Thorac Cardiovasc Surg 2018; 66(S 02): S111-S138
DOI: 10.1055/s-0038-1628358
Short Presentations
Tuesday, February 20, 2018
DGPK: Various II
Georg Thieme Verlag KG Stuttgart · New York

Assessment of Needs for Counselling after Prenatal Diagnosis of Congenital Heart Disease: Development and Evaluation of a Questionnaire

A. Simmelbauer
1  Department of Paediatric and Congenital Cardiology, Heidelberg University Hospital, Heidelberg, Germany
,
S. Bär
2  Max Weber Institute for Sociology, Ruprecht Karls University Heidelberg, Heidelberg, Germany
,
S. Starystach
2  Max Weber Institute for Sociology, Ruprecht Karls University Heidelberg, Heidelberg, Germany
,
M. Elsässer
3  Department of Gynecology and Obstetrics, Heidelberg University Hospital, Heidelberg, Germany
,
C. Sohn
3  Department of Gynecology and Obstetrics, Heidelberg University Hospital, Heidelberg, Germany
,
A. Müller
1  Department of Paediatric and Congenital Cardiology, Heidelberg University Hospital, Heidelberg, Germany
,
M. Gorenflo
1  Department of Paediatric and Congenital Cardiology, Heidelberg University Hospital, Heidelberg, Germany
,
A. Kovacevic
1  Department of Paediatric and Congenital Cardiology, Heidelberg University Hospital, Heidelberg, Germany
› Author Affiliations
Further Information

Publication History

Publication Date:
22 January 2018 (online)

Objectives: To develop a questionnaire suitable to assess parental needs for counselling after prenatal diagnosis of congenital heart disease (CHD) in the fetus.

Methods: The questionnaire was developed by pediatric and fetal cardiologists, maternal fetal medicine specialists and sociologists based on literature research and analysis of daily practice. Likert scaled and open-ended questions are combined with socio-demographical data. The questionnaire ends with an open-ended question asking for feedback and additional remarks. The feasibility of the questionnaire was pre-tested on six individuals. The revised version was pilot-tested on 17 parents.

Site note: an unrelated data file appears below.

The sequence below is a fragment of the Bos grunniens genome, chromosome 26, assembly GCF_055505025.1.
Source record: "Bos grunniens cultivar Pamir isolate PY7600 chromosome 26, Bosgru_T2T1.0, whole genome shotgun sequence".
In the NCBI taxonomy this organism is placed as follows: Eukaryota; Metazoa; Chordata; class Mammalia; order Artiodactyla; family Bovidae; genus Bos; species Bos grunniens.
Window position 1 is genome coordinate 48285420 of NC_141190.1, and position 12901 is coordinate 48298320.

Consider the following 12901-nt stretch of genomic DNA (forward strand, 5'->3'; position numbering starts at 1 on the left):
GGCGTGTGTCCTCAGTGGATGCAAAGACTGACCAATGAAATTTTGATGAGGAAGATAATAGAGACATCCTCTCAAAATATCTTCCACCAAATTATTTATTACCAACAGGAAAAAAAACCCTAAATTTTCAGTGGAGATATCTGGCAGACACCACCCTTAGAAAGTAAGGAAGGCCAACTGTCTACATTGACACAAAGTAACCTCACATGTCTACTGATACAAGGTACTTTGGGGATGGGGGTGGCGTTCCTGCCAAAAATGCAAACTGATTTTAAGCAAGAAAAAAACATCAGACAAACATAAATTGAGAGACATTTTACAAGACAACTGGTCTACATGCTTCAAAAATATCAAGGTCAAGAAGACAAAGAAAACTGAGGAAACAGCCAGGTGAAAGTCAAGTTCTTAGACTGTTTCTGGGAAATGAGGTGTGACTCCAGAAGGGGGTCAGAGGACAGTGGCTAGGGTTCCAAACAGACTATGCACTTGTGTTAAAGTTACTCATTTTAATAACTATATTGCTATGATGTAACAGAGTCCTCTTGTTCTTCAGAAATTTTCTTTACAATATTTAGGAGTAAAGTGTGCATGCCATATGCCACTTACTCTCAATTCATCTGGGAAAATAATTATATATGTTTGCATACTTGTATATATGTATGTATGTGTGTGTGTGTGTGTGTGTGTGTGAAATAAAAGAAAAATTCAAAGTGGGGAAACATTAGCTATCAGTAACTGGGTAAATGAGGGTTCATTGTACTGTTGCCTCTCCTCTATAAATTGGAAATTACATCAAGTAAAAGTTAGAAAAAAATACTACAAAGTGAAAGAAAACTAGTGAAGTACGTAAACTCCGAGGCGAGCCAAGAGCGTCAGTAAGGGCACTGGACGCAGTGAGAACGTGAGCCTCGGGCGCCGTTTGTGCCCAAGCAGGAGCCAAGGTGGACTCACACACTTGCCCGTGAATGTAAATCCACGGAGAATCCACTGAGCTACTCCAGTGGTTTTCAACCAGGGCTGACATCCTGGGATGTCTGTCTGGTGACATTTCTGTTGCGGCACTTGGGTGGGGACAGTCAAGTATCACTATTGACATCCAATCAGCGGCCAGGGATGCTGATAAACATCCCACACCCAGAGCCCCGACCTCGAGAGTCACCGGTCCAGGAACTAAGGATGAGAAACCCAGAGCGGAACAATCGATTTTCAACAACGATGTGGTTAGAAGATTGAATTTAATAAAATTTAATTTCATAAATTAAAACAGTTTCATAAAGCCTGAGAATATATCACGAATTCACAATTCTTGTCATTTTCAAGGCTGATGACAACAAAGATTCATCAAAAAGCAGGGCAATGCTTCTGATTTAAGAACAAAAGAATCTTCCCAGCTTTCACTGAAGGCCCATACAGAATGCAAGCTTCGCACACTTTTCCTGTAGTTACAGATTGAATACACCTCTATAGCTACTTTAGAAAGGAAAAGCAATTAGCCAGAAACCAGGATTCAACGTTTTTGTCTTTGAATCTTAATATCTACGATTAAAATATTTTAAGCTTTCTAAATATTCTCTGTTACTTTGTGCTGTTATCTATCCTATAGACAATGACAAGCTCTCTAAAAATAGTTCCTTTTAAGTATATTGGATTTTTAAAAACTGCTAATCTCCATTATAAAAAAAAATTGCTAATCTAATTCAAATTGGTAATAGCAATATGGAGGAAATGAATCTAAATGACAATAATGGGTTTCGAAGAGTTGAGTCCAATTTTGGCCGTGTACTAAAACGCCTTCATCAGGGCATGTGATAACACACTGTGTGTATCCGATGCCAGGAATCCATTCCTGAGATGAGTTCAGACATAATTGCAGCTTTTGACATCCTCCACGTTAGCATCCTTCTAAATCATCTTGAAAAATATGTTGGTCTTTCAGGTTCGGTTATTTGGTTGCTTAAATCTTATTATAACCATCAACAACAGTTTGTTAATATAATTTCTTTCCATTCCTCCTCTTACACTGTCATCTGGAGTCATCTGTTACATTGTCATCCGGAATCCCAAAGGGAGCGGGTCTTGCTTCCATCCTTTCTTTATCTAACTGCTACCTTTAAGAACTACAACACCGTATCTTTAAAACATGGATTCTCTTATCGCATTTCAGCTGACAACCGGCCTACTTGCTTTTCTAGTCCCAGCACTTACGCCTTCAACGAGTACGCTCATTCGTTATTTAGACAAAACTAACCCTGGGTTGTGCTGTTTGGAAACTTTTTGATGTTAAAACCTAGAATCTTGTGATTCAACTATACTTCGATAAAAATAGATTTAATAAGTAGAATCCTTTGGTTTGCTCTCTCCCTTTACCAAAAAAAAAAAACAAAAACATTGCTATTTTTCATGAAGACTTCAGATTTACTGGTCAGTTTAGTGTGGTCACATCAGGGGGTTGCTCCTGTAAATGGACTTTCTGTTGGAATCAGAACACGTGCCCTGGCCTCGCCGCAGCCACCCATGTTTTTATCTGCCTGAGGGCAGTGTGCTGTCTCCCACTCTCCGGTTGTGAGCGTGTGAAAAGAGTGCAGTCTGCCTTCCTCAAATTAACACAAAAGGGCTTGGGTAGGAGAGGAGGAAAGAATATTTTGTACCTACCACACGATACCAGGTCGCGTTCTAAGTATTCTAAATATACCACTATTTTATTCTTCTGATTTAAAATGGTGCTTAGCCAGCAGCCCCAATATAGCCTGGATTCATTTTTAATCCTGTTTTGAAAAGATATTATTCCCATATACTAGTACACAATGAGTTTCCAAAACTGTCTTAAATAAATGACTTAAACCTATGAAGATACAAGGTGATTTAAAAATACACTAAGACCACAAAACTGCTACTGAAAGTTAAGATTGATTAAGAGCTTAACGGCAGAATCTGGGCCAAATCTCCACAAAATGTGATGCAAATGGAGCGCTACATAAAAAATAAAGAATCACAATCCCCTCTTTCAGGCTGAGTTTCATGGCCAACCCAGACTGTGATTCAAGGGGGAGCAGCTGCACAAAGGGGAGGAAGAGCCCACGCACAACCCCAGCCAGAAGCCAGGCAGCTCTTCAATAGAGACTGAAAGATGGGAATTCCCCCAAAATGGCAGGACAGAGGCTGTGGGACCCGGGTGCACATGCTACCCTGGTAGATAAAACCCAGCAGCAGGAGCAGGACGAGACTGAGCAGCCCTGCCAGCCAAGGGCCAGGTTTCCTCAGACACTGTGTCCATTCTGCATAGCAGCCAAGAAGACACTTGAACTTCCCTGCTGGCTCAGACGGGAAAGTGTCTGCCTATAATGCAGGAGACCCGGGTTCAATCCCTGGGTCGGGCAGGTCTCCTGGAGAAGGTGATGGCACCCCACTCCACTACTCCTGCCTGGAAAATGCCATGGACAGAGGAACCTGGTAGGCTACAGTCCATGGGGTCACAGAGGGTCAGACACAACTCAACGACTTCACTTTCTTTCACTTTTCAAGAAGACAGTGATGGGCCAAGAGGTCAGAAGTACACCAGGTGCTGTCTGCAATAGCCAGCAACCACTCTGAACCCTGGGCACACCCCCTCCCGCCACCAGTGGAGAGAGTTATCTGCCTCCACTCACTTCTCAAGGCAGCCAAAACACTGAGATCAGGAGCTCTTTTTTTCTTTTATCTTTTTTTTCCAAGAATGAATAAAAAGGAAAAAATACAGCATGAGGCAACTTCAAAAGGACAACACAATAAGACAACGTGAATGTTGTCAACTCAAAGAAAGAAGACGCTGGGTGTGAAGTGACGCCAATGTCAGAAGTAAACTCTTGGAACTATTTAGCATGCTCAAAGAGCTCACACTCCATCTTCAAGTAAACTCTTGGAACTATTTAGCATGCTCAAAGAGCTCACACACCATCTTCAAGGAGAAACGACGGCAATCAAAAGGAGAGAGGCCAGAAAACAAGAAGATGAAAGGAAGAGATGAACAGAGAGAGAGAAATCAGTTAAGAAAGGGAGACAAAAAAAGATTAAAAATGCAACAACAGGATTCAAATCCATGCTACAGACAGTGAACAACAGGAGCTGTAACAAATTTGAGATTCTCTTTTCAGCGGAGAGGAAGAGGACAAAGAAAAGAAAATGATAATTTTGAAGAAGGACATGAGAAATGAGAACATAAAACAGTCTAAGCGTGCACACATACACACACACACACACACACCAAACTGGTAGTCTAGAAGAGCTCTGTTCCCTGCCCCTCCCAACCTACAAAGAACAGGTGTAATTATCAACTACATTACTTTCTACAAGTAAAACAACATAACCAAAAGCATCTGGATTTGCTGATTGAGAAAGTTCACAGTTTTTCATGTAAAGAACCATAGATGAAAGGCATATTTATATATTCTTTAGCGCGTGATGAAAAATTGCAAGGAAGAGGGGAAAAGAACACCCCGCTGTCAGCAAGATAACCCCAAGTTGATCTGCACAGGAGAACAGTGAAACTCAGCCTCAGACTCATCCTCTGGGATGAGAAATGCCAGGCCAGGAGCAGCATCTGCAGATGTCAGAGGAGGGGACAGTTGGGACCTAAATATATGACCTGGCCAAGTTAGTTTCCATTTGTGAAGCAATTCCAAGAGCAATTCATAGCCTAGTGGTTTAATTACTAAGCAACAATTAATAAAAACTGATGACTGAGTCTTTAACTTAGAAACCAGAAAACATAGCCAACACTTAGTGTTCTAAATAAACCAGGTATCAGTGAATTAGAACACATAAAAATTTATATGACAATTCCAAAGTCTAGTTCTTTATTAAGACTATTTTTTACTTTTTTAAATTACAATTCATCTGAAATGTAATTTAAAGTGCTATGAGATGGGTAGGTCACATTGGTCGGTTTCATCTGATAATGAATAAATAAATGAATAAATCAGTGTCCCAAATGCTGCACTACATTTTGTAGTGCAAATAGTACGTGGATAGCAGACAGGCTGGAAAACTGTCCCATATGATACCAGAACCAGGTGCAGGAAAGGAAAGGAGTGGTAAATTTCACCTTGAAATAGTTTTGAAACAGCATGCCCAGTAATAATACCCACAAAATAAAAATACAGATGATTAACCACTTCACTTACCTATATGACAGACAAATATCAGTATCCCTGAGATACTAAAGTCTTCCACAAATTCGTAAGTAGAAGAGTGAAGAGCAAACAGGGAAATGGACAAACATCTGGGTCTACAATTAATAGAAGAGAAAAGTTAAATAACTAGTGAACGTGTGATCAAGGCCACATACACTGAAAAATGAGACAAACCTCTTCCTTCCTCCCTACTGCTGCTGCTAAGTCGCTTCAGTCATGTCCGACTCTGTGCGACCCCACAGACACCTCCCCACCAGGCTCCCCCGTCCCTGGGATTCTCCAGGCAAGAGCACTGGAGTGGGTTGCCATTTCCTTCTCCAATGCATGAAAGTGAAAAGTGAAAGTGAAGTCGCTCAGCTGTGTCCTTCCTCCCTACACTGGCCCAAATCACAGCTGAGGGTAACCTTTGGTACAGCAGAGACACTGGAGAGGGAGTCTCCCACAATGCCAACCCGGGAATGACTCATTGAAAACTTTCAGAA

Results: Response rate was 89.5%. At time of data collection all children were alive at a median age of 337 days. Gestational age at fetal diagnosis and first counselling was 28+4 weeks (median). The pilot-test reliability of the dependent variable's dimensions and the sorrows item set shows good consistency as shown by high values for the reliability coefficient Cronbach's α of > 0.7 ([Table 1]). The parents´ perceptions were positive and analysis of the open questions showed that they evaluated the questionnaire as good and perceived it as a chance to participate in the treatment of their child.

Conclusion: The questionnaire measures reliably and validly parental needs for counselling after prenatal diagnosis of CHD in the fetus. This newly developed tool enables us to measure counselling success not only in the dimension of transfer of medical information but also in the dimensions of trust in medical staff, transparency regarding the treatment process, coping resources, and perceived situational control. We plan to carry out factor and cluster analyses to find typical subgroups of parents, which can be distinguished in terms of the characteristic value of the dependent variable effective counselling.

Table 1 Internal consistency of the questionnaire

Dimension

Cronbach's α

Transfer of medical knowledge

0.857

Trust in health personnel/medical staff

0.891

Transparency regarding the treatment process

0.841

Coping resources

0.706

Perceived situational control

Sorrows (item 4 excluded)

0.949